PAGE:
As faithful viewers of television police dramas are well aware, anyone arrested by the authorities has a right to remain silent under the American system of justice.
That Fifth Amendment right is aimed at preventing police from using coercive interrogation tactics to extract confessions or other incriminating statements. Instead, the police are required to gather evidence for use at trial through careful investigation rather than the application of brute force.
But what about someone who isn't later put on trial? Must police, nonetheless, abide by the same constitutional prohibition on coercive questioning, or are law-enforcement officials somewhat freer to use a more hardfisted approach?
That is the central issue in a case set to come before the US Supreme Court Wednesday in a legal dispute that could have significant implications for how the nation's ongoing war on terrorism is waged.
The case involves a California farmworker who was shot five times by an Oxnard police officer during a pat-down search that became a scuffle. A police supervisor traveled with the gravely injured farmworker to the hospital and continued to question him about the incident for 45 minutes as he struggled in and out of consciousness on an emergency-room gurney.
The worker, Oliverio Martinez, was shot in the head, back, and leg. Fourteen times he told the policeman he was in extreme pain. Eight times he said he thought he was dying, and twice he said he didn't want to talk any longer.
The police supervisor, Ben Chavez, did not advise Mr. Martinez of his right to remain silent, and Martinez was never charged with a crime or placed on trial.
Mr. Chavez says he was certain Martinez was going to die, and he wanted to preserve whatever information he could about the shooting.
Martinez didn't die. After recovering from his wounds, he sued Chavez for using coercive interrogation tactics in violation of his constitutional rights. A federal judge and a three-judge panel of the Ninth US Circuit Court of Appeals agreed with the farmworker.
At issue in the case before the high court is whether these constitutional protections apply to police conduct whenever police interact with the public, or instead only apply in the context of a criminal trial.
"So long as the government makes no use of a compelled statement in a criminal case, the Fifth Amendment is not violated," says Solicitor General Theodore Olson in a friend-of-the-court brief.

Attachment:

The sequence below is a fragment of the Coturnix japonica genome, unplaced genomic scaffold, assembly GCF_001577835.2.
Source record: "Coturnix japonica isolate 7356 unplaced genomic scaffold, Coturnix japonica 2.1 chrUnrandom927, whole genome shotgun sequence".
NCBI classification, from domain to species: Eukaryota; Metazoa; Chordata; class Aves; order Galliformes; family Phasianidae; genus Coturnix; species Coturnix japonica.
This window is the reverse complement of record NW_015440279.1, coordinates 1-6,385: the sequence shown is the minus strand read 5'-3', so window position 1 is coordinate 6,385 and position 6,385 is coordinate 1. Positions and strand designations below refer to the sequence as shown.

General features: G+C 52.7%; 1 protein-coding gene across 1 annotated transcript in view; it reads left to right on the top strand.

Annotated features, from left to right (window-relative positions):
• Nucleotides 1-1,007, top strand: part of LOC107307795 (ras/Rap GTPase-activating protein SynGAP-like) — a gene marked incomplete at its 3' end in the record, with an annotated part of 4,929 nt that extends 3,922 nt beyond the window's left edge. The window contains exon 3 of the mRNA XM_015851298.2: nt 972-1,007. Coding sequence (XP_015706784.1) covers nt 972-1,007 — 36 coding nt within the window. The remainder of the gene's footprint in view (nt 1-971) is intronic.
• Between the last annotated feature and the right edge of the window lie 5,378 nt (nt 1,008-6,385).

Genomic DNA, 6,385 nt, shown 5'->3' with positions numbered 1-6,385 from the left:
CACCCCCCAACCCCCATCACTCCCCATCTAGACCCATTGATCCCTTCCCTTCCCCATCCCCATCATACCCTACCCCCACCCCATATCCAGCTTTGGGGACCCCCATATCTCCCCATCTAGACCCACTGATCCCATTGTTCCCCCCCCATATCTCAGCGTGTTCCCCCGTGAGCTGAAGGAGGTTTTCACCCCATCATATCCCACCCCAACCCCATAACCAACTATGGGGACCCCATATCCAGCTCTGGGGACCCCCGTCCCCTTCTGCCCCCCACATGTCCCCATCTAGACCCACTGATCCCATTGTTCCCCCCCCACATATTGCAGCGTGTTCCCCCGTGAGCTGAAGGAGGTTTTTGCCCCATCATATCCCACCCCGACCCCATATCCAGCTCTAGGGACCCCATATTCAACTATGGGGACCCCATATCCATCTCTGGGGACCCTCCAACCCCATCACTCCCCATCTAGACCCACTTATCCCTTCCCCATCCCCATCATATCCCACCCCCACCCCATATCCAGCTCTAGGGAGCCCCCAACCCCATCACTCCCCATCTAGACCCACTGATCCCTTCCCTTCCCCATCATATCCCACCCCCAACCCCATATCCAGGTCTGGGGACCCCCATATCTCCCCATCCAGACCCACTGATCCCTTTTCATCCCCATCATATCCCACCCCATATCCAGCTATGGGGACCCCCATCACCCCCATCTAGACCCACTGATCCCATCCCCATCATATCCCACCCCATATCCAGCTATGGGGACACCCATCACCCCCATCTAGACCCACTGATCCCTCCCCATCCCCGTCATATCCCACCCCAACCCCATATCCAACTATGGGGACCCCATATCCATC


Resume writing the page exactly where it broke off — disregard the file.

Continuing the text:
Lawyers for Chavez offer a similar argument. "There is no right to silence," says Lawrence Robbins in his brief to the court. Outside the context of a criminal investigation and trial, he says, police interrogation tactics do not violate constitutional protections unless they are so abusive as to "shock the conscience" of the court.
Martinez's lawyers disagree. "[The emergency-room interrogation] violated values at the core of constitutional constraints on abusive government conduct," says Samuel Paz of Los Angeles in his brief to the court. "Any reasonable officer would have known that this conduct violated the Constitution."
The case may have broader significance because of the war on terror. It arises at a time when the government is using a broad array of legal tools to detain and interrogate individuals in domestic operations that appear to be aimed more at intelligence-gathering than the prosecution of suspected criminals.
Susan Klein, an Austin lawyer who filed a friend-of-the-court brief on behalf of the National Police Accountability Project of the National Lawyers Guild, contends that terrorism has nothing to do with the Martinez case. She says it would be inappropriate for the high court to use the case to address the larger issue.
She adds, "If the court agrees with the government that the Fifth Amendment isn't violated and you can beat confessions out of people as long as it doesn't 'shock the court,' that would be a big change."
Kent Scheidegger of the Criminal Justice Legal Foundation in Sacramento, Calif., says the terrorism connection in the case is remote, but will "be lurking in the background" at the court.
"People gathering information can gather it in a way that would not be admissible in a criminal trial, such as questioning a person without reading him his Miranda warnings," says Mr. Scheidegger, siding with the government's view. "That evidence would be inadmissible in a trial, but it would not be a violation of the Fifth Amendment."
"When your goal is something other than prosecution, that can be an important difference."
A decision is expected by late June.